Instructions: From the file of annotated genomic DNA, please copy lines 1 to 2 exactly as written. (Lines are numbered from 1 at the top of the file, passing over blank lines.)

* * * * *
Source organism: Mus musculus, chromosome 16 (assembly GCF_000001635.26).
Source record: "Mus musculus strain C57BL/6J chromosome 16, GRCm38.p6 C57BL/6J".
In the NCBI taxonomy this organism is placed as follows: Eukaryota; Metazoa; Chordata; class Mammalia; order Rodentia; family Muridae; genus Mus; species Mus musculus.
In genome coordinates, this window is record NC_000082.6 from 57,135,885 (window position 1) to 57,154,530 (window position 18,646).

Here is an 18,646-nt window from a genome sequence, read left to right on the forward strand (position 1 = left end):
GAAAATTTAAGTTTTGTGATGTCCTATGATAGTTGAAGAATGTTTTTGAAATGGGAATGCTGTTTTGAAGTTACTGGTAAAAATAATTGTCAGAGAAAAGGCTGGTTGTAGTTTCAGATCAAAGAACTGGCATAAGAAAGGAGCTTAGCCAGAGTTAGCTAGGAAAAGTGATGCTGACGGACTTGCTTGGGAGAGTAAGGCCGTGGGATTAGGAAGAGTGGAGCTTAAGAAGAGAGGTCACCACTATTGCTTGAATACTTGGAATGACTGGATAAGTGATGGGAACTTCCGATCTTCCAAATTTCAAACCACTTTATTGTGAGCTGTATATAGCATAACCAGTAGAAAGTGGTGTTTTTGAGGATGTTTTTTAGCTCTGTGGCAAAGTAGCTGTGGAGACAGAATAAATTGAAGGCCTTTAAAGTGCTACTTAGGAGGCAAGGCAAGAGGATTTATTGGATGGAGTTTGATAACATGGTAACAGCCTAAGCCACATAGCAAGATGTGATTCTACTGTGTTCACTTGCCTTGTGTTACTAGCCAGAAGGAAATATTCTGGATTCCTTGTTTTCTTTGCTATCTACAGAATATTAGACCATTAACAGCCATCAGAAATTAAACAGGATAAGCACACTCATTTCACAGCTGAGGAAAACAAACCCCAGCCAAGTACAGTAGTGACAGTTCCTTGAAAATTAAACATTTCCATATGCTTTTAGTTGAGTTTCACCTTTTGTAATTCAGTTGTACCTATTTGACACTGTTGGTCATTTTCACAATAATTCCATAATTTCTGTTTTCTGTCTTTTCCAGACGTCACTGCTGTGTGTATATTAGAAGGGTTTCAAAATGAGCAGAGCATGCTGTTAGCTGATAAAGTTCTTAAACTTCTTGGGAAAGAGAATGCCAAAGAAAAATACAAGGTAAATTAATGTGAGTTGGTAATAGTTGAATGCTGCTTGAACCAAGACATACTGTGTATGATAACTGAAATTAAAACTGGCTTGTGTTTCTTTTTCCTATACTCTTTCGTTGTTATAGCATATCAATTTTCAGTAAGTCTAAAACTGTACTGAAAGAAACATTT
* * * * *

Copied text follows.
Source organism: Mus musculus, chromosome 16 (assembly GCF_000001635.26).
Source record: "Mus musculus strain C57BL/6J chromosome 16, GRCm38.p6 C57BL/6J".